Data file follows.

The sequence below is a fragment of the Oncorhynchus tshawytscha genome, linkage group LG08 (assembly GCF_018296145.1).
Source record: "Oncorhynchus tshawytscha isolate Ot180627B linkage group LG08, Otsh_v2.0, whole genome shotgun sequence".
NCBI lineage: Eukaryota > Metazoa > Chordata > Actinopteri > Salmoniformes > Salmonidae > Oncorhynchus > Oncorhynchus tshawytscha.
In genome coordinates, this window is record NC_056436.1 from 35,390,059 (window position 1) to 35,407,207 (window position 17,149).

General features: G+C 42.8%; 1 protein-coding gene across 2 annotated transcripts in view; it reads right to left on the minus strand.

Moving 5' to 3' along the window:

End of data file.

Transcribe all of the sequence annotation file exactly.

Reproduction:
The sequence below is a fragment of the Oncorhynchus tshawytscha genome, linkage group LG08 (assembly GCF_018296145.1).
Source record: "Oncorhynchus tshawytscha isolate Ot180627B linkage group LG08, Otsh_v2.0, whole genome shotgun sequence".
NCBI lineage: Eukaryota > Metazoa > Chordata > Actinopteri > Salmoniformes > Salmonidae > Oncorhynchus > Oncorhynchus tshawytscha.
In genome coordinates, this window is record NC_056436.1 from 35,390,059 (window position 1) to 35,407,207 (window position 17,149).

General features: G+C 42.8%; 1 protein-coding gene across 2 annotated transcripts in view; it reads right to left on the minus strand.

Moving 5' to 3' along the window: